by Nicholas McIndoe – images Emory Kristof, National Geographic
Interest in the sinking of the RMS Titanic on 15 April 1912 has endured for 100 years. The accident remains one of peacetime’s worst maritime disasters, capturing the imagination of generations like no other. The tragic events of that fateful April night continue to affect our lives today and will generate interest for another 100 years.
The Olympic-class Royal Mail Ship Titanic was owned by the White Star Line and built at the Harland and Wolff shipyard in Belfast, Ireland, using some of the most advanced technologies of the time and featuring extensive safety measures.
It had a gross tonnage of 46,000, it was 883 feet (268m) overall length (about as long as the Empire State Building is high), had nine decks and could accommodate 3500 passengers and crew at a cruising speed of 23 knots, making it the largest, most luxurious passenger steamship of its day.
Under the command of Captain Smith, Titanic departed Southampton for its maiden voyage to New York at 12 noon on 10 April, with 2, 223 people aboard.
Captain Edward J Smith, Commander of the Titanic, joined the White Star Line in 1880, quickly rising through the ranks to become one of the world’s most experienced and respected sea captains. It became customary for him to command White Star Line’s newest ships on their maiden voyages.
Travelling first class on the maiden voyage were some of the most prominent people of the day, as well as J Bruce Ismay (President of White Star Line) and the ship’s builder, Thomas Andrews.
‘Iceberg, right ahead!’ was the call from lookout Frederick Fleet to Sixth Officer James Moody on the bridge at 11.40pm on a clear, calm night about 400 miles south of the Grand Banks of Newfoundland. The iceberg struck Titanic a glancing blow along its starboard side, buckling the hull in several places and popping rivets below the waterline over a length of 90m. This opened the first six watertight compartments to the sea.
Titanic’s hull was divided into 16 watertight compartments, however they were separated only by bulkheads that did not reach the ceiling. The ship was designed to stay afloat if the first four compartments flooded, but no more. She eventually sank at 2.20 am, two hours and 40 minutes after hitting the iceberg.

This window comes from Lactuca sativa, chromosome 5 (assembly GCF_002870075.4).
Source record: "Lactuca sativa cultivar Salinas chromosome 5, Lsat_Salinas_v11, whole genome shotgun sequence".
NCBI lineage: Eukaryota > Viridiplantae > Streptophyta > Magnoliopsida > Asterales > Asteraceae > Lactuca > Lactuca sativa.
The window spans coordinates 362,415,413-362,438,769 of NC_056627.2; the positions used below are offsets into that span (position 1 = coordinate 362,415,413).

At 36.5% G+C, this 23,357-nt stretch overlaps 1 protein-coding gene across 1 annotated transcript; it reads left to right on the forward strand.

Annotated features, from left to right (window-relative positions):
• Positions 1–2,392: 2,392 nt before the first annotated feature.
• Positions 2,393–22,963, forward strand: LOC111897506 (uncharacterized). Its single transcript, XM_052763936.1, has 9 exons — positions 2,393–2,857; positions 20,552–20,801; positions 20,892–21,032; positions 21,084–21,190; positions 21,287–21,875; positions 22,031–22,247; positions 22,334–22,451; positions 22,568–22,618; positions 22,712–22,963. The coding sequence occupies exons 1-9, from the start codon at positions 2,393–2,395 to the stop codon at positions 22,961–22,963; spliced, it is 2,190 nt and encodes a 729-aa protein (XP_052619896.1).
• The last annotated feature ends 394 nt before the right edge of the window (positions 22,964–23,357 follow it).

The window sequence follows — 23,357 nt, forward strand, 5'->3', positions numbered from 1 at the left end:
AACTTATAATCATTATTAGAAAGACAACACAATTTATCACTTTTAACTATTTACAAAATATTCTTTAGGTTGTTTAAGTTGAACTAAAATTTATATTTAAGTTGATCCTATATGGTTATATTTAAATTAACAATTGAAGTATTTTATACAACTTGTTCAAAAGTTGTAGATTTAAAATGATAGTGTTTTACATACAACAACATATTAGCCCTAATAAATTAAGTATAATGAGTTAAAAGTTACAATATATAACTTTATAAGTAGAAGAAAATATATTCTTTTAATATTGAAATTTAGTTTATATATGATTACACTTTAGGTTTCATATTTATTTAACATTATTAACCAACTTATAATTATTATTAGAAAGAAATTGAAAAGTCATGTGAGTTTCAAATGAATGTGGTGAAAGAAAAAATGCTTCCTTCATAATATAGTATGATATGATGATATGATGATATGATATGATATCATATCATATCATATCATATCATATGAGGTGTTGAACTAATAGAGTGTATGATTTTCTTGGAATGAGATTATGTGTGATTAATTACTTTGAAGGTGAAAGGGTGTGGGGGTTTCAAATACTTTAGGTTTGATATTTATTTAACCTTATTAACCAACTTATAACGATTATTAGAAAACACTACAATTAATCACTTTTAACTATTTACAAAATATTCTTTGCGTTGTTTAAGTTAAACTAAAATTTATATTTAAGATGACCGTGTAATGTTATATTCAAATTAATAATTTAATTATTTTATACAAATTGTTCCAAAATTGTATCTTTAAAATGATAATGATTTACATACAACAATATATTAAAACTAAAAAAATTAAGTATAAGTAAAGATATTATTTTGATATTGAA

Titanic carried enough lifeboats for 1,178 people, little more than half those aboard. Incredulously, this complied with regulations at the time. A total of 1,517 people lost their lives in the disaster, around 700 survived. Captain Smith went down with his ship, but four of the eight officers survived. One notable survivor was J Bruce Ismay, who was criticised for saving himself by getting into a lifeboat.
Despite several ice warnings on 14 April, Titanic was steaming at close to maximum speed when it struck the iceberg. Upon receiving the ice warnings, Captain Smith ordered a new sailing course, further south. However, many ‘non-essential’ ice warnings never reached him and at one stage, Titanic’s wireless operator, Jack Phillips, angrily responded to ice messages by saying he was busy.
On 1 September 1985, an expedition led by Dr Robert Ballard and Jean-Louis Michel, located the wreck of the Titanic 13,000 feet (3962m) down on the bed of the North Atlantic Ocean. She was upright with the hull in two separate sections some 2,000 feet (609m) apart, with debris spread over a large area.
In 1986 Dr Ballard led another expedition to the Titanic site, on board the ship Atlantis II. On board the ship was a newly-developed deep-diving submersible named Alvin, capable of carrying three people to previously unobtainable depths. As a way to test Alvin, the US Navy funded this expedition.
Alvin was equipped with a small, self-propelled device that carried a high-resolution camera named Jason Junior which was sent into the Titanic wreck. An amazing sight met their eyes: plates, glasses, bottles of wine, still in perfect condition, preserved by the sea.
No human remains have ever been found; only personal belongings where bodies once lay. It is a poignant reminder that the disaster claimed over 1,500 lives, and one of the most disturbing images is that of a pair of shoes – not just a pair of shoes; they once belonged to a living person. A point of much debate is that many artefacts from the Titanic are displayed in museum collections.
A number of events are planned to commemorate the 100th anniversary of the sinking, including a re-release of James Cameron’s 1997, blockbuster hit Titanic in 3D.
The sinking of Titanic brought about sweeping changes in the maritime industry, the most important of which was that lifeboat numbers were to be determined by number of people on board, not by gross tonnage. Ice patrols were also set-up in the North Atlantic. But sadly and somewhat ironically, the Titanic’s innovative watertight design proved to be a mistake and led to its tragic demise. The wreck now lies as a memorial to 1,517 hapless but brave souls. It will eventually disappear but their memory never will.